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Wednesday, August 6, 2014

The Pretty One DVD Review

Reviewed by Allie Schembra
Zoe Kazan (Ruby Sparks), Jake Johnson (TV’s “New Girl”), Ron Livingston (Office Space) and John Carroll Lynch (Crazy, Stupid, Love) star in the sweet and witty indie comedy The Pretty One. Official Selection at the 2013 Tribeca Film Festival and Winner of Best Feature and Best Director at the 2013 Savannah Film and Video Festival, The Pretty One is a tale of self-discovery and empowerment.  When an eccentric and insecure young woman (Kazan) is mistaken for her identical twin, after a traumatic car accident, she seizes the opportunity to leave behind her pathetic existence and assume her sister’s life. Through her masquerade as “the pretty one,” she finally learns to value her own identity.  
Film (3 1/2 out of 5 stars)
Laurel is a shy, homebody, who still lives in the same small house in the same small town as she has for her whole life.  She is a painter who assists her father in making (legal) copies of famous works of art and also takes care of him.  Her twin sister, Audrey, has spread her wings and flown off to the big city, where she works in boutique real estate, owns both sides of a duplex, and has become very fashionable and beautiful.  One their birthday, Audrey returns home to celebrate and tell Laurel and their father that she wants to take Laurel back to the city with her to live.  Before they can do that, though, the girls get into a car accident and Audrey is killed.

Waking up in the hospital, Laurel doesn’t remember who she is at first, and is told that she (Laurel) died.  Her father thinks she is Audrey, since their hair cut is the same and they are identical twins.  On the day of the funeral, Laurel awakens and remembers who she is.  She tries to tell her father, but seeing his reaction, she doesn’t.  At the funeral, Laurel’s decision to become Audrey is made when no one speaks up and talks about how much they’ll miss her.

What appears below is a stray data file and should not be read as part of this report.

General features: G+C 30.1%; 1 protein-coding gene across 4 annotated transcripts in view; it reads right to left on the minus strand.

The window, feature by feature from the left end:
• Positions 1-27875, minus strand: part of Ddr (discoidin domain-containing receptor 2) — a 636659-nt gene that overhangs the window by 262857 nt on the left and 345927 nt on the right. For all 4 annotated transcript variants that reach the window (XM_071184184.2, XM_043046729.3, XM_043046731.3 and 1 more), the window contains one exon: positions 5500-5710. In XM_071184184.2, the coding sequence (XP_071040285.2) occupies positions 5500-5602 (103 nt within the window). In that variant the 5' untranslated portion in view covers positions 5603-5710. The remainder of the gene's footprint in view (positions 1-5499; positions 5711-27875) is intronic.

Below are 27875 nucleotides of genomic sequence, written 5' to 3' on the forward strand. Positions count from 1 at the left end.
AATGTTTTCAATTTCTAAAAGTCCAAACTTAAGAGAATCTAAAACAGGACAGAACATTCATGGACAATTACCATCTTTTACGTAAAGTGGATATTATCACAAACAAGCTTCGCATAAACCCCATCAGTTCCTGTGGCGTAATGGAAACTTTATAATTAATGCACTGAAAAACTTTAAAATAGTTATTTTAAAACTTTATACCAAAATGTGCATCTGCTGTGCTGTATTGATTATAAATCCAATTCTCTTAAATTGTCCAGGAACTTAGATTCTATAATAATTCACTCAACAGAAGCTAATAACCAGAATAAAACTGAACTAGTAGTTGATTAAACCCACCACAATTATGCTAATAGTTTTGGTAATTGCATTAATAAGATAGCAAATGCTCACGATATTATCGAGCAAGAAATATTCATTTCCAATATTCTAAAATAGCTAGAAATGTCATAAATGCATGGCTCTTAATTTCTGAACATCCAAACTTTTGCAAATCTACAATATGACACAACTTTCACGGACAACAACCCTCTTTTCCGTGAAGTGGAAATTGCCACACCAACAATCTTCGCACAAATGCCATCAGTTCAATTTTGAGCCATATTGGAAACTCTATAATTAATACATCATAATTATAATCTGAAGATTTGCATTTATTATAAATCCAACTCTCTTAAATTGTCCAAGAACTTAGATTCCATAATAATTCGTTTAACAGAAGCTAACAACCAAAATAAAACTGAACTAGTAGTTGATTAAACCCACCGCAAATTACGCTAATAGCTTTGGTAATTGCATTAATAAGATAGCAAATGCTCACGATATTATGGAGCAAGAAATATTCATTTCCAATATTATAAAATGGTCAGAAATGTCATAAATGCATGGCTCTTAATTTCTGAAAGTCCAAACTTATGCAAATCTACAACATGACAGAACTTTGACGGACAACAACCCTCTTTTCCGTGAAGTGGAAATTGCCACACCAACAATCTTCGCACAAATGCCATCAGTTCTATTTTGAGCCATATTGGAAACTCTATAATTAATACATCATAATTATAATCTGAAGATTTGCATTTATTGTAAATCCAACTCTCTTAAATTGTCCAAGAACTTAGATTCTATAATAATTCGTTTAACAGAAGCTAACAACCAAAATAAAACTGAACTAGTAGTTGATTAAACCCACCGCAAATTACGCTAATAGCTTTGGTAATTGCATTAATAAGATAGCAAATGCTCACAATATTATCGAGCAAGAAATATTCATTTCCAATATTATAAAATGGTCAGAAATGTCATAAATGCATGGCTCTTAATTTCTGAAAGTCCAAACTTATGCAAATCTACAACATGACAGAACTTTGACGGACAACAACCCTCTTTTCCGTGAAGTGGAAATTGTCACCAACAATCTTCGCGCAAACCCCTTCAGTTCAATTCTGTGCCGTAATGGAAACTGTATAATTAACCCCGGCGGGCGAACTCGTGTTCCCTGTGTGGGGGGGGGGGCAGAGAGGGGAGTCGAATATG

Laurel, as Audrey, returns to the city and tries to adjust to her surroundings.  The man in the apartment next door, Basel, had a somewhat acrimonious relationship with Audrey and is surprised when she returns and they become friends.  Laurel does her best to take on Audrey’s life, but when she falls in love and then loses her job (unrelated incidents), Laurel realizes that honesty is the best policy and tries to make everything right.

When I sat down to watch this film, I was not expecting a totally and completely depressing movie. It was a rollercoaster of emotion – from happy to holy crap that was so depressing, to awkwardly happy, to sad – and while I didn’t shed many tears, I couldn’t help but think about how depressing it was the whole time.  Zoe Kazan was wonderful as both Audrey and Laurel, and the emotion she showed once Audrey died was good.  Her awkwardness at many situations was endearing and made me love the Laurel character.  Jake Johnson was cute as Basel, the next door neighbor who doesn’t quite know what to do with this “new Audrey.”
Video (3 out of 5 stars)
The Pretty One is presented in 1.85:1 anamorphic widescreen and is good.  At times, I noticed the picture a little grainy, but it didn’t detract much from the film.  Colors were both sharp and muted where necessary and skin tones were natural.  The Pretty One has a good picture and I can only imagine how much better it could be on Blu-ray instead of DVD.
Audio (3 1/2 out of 4 stars)
The English 5.1 Dolby Digital audio for The Pretty One is good.  Dialogue is heard clearly and the volume is even.  Because the script was so good, I really enjoyed just listening to this film.  It told a story through clear dialogue and held my attention based on that alone.  English SDH subtitles are available if needed.
Extras (1 out of 5 stars)
The lack of special features was not surprising for an indie film like this, but I had hoped for at least a behind the scenes interview with Zoe Kazan about what it was like playing essentially two different (but same) parts.
  • The Pretty One: Visual Effects – This is a very short look at how a few of the visual effects were made, including having both Audrey and Laurel on screen at the same time.  However, there is no narration, and really short, so it doesn’t really tell you much.
Summary (2 1/2 out of 5 stars)
If not for the low special features score, this is a solid 3 ½ star film.  It’s not a tear jerker… and believe me, I know tear jerkers.  I’m the girl who cries at everything, it’s just a sad film that actually makes you think about having a twin and what it would be like to lose him or her.  You hear a lot about how twins know when something happens to the other, so this is a good look at that life and (I guess) one way in which to deal with it.  As depressing as The Pretty One was, I really enjoyed the story, thought the acting was really good, and know I’ll probably watch it again.  

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